ELSI: A Unified Software Interface for Kohn-Sham Electronic Structure Solvers


Solving the electronic structure from a generalized or standard eigenproblem is often the bottleneck in large scale calculations based on Kohn-Sham density-functional theory. This problem must be addressed by essentially all current electronic structure codes, based on similar matrix expressions, and by high-performance computation. We here present a unified software interface, ELSI, to access different strategies that address the Kohn-Sham eigenvalue problem. Currently supported algorithms include the dense generalized eigensolver library ELPA, the orbital minimization method implemented in libOMM, and the pole expansion and selected inversion (PEXSI) approach with lower computational complexity for semilocal density functionals. The ELSI interface aims to simplify the implementation and optimal use of the different strategies, by offering (a) a unified software framework designed for the electronic structure solvers in Kohn-Sham density-functional theory; (b) reasonable default parameters for a chosen solver; (c) automatic conversion between input and internal working matrix formats, and in the future (d) recommendation of the optimal solver depending on the specific problem. Comparative benchmarks are shown for system sizes up to 11,520 atoms (172,800 basis functions) on distributed memory supercomputing architectures.







Jianfeng Lu

Professor of Mathematics

Jianfeng Lu is an applied mathematician interested in mathematical analysis and algorithm development for problems from computational physics, theoretical chemistry, materials science, machine learning, and other related fields.

More specifically, his current research focuses include:
High dimensional PDEs; generative models and sampling methods; control and reinforcement learning; electronic structure and many body problems; quantum molecular dynamics; multiscale modeling and analysis.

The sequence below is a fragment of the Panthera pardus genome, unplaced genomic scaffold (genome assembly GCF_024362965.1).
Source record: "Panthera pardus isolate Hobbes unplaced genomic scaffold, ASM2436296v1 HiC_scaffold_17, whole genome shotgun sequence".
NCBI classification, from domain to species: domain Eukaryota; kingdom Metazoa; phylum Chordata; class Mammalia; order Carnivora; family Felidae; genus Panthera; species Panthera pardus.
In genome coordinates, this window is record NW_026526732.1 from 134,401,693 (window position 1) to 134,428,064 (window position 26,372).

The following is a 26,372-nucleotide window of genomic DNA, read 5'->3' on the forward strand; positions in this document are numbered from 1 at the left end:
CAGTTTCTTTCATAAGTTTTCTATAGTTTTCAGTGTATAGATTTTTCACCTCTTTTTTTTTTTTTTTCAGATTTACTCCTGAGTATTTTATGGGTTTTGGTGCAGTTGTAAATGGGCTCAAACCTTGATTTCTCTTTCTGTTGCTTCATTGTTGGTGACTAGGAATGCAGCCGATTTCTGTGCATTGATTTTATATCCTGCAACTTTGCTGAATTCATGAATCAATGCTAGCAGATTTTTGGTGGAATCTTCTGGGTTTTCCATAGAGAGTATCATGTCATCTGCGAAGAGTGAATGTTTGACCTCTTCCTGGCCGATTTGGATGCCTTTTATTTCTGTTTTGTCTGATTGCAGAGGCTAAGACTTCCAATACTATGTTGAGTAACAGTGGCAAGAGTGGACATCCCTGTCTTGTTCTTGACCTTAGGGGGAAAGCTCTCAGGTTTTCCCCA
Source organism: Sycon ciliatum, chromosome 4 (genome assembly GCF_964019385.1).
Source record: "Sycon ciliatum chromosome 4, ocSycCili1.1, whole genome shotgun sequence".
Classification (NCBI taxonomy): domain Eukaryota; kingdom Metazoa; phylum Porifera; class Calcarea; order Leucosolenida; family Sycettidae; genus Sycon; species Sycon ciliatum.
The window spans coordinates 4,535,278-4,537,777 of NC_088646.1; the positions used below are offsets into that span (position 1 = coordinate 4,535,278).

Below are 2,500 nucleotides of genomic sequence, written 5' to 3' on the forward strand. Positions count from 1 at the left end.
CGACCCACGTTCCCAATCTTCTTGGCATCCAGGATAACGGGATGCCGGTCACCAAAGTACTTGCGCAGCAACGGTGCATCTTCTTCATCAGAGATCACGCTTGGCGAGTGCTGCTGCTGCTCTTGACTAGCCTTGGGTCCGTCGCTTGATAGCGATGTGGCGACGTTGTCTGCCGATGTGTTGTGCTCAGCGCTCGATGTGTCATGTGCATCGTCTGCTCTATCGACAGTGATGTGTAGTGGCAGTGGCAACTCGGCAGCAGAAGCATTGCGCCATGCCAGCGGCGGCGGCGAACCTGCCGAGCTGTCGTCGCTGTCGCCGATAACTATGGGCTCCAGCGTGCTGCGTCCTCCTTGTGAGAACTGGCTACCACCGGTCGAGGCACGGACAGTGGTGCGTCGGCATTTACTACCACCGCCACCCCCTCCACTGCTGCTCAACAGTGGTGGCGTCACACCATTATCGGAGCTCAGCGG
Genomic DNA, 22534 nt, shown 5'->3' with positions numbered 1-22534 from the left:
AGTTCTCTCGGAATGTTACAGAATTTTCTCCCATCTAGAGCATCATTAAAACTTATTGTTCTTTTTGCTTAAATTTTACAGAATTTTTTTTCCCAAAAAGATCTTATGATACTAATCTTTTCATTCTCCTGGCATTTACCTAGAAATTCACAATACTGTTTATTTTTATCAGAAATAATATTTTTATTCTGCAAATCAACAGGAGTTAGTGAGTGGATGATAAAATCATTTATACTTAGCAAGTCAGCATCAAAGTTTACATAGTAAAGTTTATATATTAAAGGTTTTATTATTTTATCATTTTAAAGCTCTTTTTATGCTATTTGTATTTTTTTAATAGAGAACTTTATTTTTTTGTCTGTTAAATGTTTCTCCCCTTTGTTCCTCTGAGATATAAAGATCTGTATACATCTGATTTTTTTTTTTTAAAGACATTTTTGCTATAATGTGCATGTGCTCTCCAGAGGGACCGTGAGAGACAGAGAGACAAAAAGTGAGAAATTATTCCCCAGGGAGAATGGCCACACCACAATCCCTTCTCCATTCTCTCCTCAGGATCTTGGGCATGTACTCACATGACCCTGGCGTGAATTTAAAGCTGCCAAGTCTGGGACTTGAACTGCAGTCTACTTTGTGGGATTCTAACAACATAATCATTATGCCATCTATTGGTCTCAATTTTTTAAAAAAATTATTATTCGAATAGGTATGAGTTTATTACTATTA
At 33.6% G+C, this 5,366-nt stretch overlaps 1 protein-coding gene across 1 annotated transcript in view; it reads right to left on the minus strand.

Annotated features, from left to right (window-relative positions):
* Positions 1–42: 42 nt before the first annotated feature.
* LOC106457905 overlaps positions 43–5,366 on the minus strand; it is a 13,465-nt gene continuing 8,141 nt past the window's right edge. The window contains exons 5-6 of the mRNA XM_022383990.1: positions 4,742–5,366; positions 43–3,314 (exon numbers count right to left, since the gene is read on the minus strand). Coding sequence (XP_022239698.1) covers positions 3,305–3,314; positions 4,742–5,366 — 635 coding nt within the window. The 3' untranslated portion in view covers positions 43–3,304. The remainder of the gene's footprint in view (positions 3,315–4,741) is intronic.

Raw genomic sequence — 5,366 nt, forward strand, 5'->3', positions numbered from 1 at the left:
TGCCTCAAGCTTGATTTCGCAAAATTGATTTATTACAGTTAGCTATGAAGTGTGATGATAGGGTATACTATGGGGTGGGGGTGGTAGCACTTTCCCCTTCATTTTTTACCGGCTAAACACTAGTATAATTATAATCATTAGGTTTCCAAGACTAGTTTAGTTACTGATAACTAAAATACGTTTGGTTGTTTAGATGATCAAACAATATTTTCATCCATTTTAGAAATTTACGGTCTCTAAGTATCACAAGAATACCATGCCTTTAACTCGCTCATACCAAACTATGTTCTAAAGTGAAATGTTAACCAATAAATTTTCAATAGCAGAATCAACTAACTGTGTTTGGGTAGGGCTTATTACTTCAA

Volker Blum

Rooney Family Associate Professor of Mechanical Engineering and Materials Science

Volker Blum heads the "Ab initio materials simulations" group at Duke University. Dr. Blum's research focuses on first-principles computational materials science: using the fundamental laws of quantum mechanics to predict the properties of real materials from the atomic scale on upwards.

Specific focus areas are interface and nanoscale systems with electronic and energy applications, as well as work on molecular structure and spectroscopy. He is actively working on novel semiconductor materials, including hybrid organic-inorganic perovskites and complex chalcogenide materials. Both groups of materials hold promise as absorbers for photovoltaics (i.e., solar cells), as materials for spin-based electronics and optoelectronics, and other semiconductor applications.

Dr. Blum is the coordinator of a major computer package for computational materials and molecular science based on electronic structure theory, FHI-aims. Work in his group is interdisciplinary (touching areas of physics and chemistry in addition to materials science), with opportunities for international collaboration and exchange.

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